1619 Genealogy – Documents the Descendants of the First Africans to Arrive in Virginia
For 400 years, they were only known as the “Twenty & Odd.” Now, we know their names, their status, their descendants and the contributions they made to the survival of Virginia. The following is a shortlist and below are their stories.
- Frances Driggers
- Emmanuel Driggers
- Peter George
- Antoney Tucker
- Isabel Tucker
- Michael Blizzard
- Katherine Blizzard
- Anthony (Tony) Longo
- Anthony Johnson
- Mary Johnson
- Juan Pedro
- Edward Mozingo
- John Gowen
- Margaret Cornish
- Anthony (Toney) King
- John Francisco
- Bashaw Farnando
- Francis Payne/Pane
- Phillip Mongon/Mongom
- Paul Carter
- Benjamin Doll/Dial
Frances and Emmanuel Driggers should be known as America’s earliest freedom fighters
Frances, who became Frances Driggers, was the mother of the first documented African child in Virginia. Frances was listed as early as 1621 at Abraham Piersey’s plantation, recorded as a Negro woman with a young child of hers. We now know the young child to be Peter. From the time of Piersey’s death in 1627-1628 until 1633, Frances and the other Africans in Piersey’s possession were moved to and from, caught up in the legal battle between Abraham Piersey’s daughters and their stepmother, Frances Greville-West-Piersey, and then Matthews. Their stepmother had quickly married Captain Samuel Matthews after their father’s death. As the administrator of Piersey’s estate, the new Mrs. Frances Matthews removed the Africans from Floridew to Matthews Manor. In 1633 Elizabeth Piersey and her sister Mary Hill finally received their portion of their father’s estate, and the Africans were returned to Piersey’s daughters.
Sometime between 1635 and 1638, during the ouster of Governor John Harvey – Elizabeth Piersey’s newlywed husband – the Africans were once again removed to Matthews’ Manor. Matthews had led the charge to remove Governor Harvey and send him to England to stand in front of the king. During this time, the Floridew Africans were confiscated and distributed among Harvey’s opponents. Frances was among those Africans, and she became the servant of Captain Francis Pott. Pott was a known participant in Governor Harvey’s removal. Between 1638 and 1640, Frances married Emmanuel Driggers.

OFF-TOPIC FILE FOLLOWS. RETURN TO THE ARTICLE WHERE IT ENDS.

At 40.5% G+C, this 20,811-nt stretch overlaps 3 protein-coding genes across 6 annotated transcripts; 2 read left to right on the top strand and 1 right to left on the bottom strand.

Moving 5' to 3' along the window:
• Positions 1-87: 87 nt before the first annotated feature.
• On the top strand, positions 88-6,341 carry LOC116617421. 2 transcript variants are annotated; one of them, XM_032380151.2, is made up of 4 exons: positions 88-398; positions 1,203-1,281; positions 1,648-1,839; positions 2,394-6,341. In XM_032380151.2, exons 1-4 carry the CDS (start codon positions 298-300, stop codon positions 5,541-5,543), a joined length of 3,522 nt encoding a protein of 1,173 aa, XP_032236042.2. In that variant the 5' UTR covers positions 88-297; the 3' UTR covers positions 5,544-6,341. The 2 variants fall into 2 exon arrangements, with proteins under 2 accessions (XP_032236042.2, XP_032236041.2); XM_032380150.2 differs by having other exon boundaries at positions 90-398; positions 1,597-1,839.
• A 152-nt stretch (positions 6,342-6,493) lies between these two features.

Emmanuel was probably one of the six Africans found at Governor Yeardley’s possession. Within the next fifteen years, as slavery manifested in Virginia, Emmanuel and Frances Driggers’ became some of the earliest freedom fighters in what eventually became the United States of America. They possessed the knowledge to secure freedom for many Africans through the English legal system. Sometime between 1628 and 1644, Emmanuel was indentured to Captain Francis Pott, commander of Point Comfort and owner of a large plantation on the Eastern Shore in Northampton County. In 1649 Emmanuel Driggers and his wife Frances were assigned to Stephen Charlton, to pay for Pott’s debt to Charlton. In addition to Peter, Frances had at least five biological children and two adopted children with Emmanuel.
Elizabeth, b. ca. 1638 (adopted)
Frances, b. ca. 1640
Thomas, b. 1644
Jane, b. April 1644 (adopted)
Ann, b. 1648
Edward, b. 1650
William b. 1655
By 1656 Frances had died in Northampton County, Virginia when Emmanuel took a second wife named Elizabeth, an English woman. With Elizabeth Driggers, Emmanuel had two more children:
Devorax/Deverick, b. 1656.
Mary, b. 1658.
Peter was the first documented African child in Virginia
Peter, who became known as Peter George was the first documented African child in Virginia. Peter and his mother, Frances’s relocation to Bennett’s plantation was one of the very few relocations of the Africans recorded in colonial Virginia. Peter was listed with his mother at Abraham Piersey’s (the Cape Merchant) plantation as early as 1621 – 1622 and again in 1624 – 1625. However, in 1623 they were at Bennett’s plantation, representing Piersey’s contribution to the building of the lookout fort located just east of Bennett’s on the south shore of the James River.
By 1640, Peter was found in Northampton County working for Nathaniel Littleton, where he was identified as a “Negro carpenter.” He married Joan Johnson, daughter of Anthony Johnson. They had two children, Jane and Anthony. In 1656 Peter’s son, Anthony (Little Tony), and daughter, Jane, were listed in a will of Littleton’s wife, Ann. In 1664 Peter was again found taxable in the Littleton family, tithable under Francis Littleton in Northampton County. Sometime during 1664-1665, Peter George, a carpenter, began working for Captain Francis Pigot (Piggot). About 1676, Peter George received a release from his indenture with the promise to pay ten thousand pounds of tobacco to his master. He completed the last payment in 1682. In 1684 Captain Francis Pigot, Littleton’s kin, made his will in Northampton County, Virginia, listing Peter’s son Anthony George.